Last Updated on January 24, 2019
In the 1990s, Canada found itself losing scientific, engineering and medical talent to the U.S.
But evidence suggests that a number of developments may have reversed this long standing trend.
The CIFAR created broad research programs and invited the best scientific minds in the world to collaborate with the goal since its creation in 1982 being to give top researchers an intellectual home base, keeping the best in Canada and attracting new talent too.
In the year 2000, the Canada Research Chair program created 2,000 funded positions with the goal of attracting and retaining the world’s top minds. The CERC program is an outgrowth of that, providing major funding to an even smaller and more selective pool: 24 researchers each receive up to $10 million over seven years.
The federal government announced in July that UBC’s Quantum Matter Institute was one of five inaugural winners of the Canada First Excellence Research Fund which was made up of $1.5-billion dollars given out over seven years.
Canada’s research-excellence ecosystem is better than it ever has been at retaining and attracting top talent. However, academics have shown concerns about losing young people to the U.S., especially to Silicon Valley, which receives substantial venture capital financing.
In order to remove the incidence of brain drain it is essential to have opportunities and funding in Canada.
Despite Canada’s “brain drain” of the research and medical elite, rampant speculation in the 1990s led to pundits blaming everything from high taxes to poor facilities. In 2000, Statistics Canada analysts published research examining the migration of knowledge workers in the preceding decade in an attempt to find out if this was a real problem. The result was a lot more complicated than expected.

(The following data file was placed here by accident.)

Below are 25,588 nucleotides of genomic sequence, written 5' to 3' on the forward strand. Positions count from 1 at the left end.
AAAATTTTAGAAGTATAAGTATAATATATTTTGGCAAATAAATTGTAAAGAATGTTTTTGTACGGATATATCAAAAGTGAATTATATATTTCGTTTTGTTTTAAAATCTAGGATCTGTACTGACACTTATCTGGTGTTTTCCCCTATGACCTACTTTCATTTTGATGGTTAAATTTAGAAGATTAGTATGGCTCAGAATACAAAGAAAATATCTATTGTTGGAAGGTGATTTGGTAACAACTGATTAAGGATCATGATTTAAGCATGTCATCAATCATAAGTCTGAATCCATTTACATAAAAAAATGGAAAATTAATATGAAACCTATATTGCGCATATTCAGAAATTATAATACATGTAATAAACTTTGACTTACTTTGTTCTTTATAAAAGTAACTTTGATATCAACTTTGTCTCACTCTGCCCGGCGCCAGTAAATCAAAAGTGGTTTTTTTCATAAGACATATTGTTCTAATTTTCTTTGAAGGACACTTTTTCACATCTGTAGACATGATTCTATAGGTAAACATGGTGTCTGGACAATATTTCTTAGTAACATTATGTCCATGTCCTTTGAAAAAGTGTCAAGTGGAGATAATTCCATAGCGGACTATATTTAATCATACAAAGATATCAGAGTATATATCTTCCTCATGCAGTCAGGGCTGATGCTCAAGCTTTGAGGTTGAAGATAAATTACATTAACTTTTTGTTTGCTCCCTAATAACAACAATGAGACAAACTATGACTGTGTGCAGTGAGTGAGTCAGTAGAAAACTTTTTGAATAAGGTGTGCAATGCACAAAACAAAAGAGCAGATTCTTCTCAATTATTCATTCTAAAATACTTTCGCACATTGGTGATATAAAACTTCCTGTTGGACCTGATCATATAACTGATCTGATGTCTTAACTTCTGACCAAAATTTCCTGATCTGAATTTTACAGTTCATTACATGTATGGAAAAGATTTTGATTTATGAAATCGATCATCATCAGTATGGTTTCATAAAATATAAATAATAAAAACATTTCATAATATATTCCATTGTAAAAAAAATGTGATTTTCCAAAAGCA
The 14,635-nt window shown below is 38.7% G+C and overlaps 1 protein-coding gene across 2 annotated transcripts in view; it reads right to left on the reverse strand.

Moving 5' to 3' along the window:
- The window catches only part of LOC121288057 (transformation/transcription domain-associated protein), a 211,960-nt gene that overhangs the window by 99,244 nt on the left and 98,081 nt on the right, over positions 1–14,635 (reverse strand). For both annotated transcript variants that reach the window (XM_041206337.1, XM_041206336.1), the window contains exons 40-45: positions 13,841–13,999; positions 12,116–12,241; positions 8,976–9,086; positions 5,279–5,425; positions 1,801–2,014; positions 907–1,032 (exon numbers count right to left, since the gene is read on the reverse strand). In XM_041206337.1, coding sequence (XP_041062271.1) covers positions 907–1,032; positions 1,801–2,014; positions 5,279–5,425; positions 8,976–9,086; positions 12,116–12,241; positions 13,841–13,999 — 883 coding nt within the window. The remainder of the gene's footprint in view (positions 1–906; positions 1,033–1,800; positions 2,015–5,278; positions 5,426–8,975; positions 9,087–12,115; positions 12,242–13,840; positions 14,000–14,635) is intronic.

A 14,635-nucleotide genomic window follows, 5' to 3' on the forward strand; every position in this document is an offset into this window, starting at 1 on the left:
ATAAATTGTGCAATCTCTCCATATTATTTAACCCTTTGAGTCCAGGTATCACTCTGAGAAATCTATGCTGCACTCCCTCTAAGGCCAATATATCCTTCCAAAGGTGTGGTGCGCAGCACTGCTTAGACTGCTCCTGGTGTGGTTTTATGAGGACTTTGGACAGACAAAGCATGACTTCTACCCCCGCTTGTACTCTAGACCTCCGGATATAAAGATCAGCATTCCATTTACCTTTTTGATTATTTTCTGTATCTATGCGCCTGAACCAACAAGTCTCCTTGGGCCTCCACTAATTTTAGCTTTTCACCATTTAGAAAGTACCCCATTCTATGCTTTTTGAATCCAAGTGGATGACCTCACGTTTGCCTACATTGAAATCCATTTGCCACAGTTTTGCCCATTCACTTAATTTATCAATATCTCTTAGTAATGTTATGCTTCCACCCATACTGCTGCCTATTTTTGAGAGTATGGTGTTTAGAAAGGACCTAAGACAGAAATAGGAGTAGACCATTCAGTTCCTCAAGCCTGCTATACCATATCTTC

25% Of the supply of newly graduated doctors, a full quarter left for the U.S. in 1996-97.
49% Nearly half of the adult Canadians who migrated to the U.S. between 1994 and 1999 had a university degree, compared to 12% of the general Canadian-born population. Canada-to-U.S. émigrés were seven times more likely to report incomes of more than $150,000.
2:1 The knowledge exchange was uneven, with double the number of post-secondary faculty who moved from Canada to the U.S. compared to the other direction.
15x However, between the mid-1980s and 1997, the immigration to Canada of computer scientists increased 15-fold; engineers increased 10-fold and natural scientists increased eightfold.
2x According to the 1996 census, recent immigrants to Canada were twice as likely as the Canadian-born population to be working as computer scientists, engineers or natural scientists. They were also twice as likely to have a university education, and even more likely to hold an advanced degree.
4:1 The number of university graduates who entered Canada in the 1990s outnumbered those who left for the U.S. by a ratio of about four to one. A disproportionate number of highly desirable workers left Canada for the U.S. in that decade however Canada enjoyed a net gain in skilled labour.
35% The annual number of individuals who left Canada to live in the U.S. dropped from 113,100 in 2000 to 73,000 in 2006.
1.7 In 2001, for every one individual leaving the U.S. for Canada, there were 2.2 moving the opposite way; by 2006, that number dropped to 1.7.
10% Of those living in the U.S., the percentage of Canadians in professional, scientific and technical services careers rose from 12% in the ’90s to 14% between 2000 and 2006.
21% About one-fifth of all 2005 doctoral graduates intended to leave Canada after completing their degree and more than half of those planned to move to the U.S. Yet more than eight out of 10 said they intended to return. Two years after graduation, a quarter of those who had left for the U.S. had returned.
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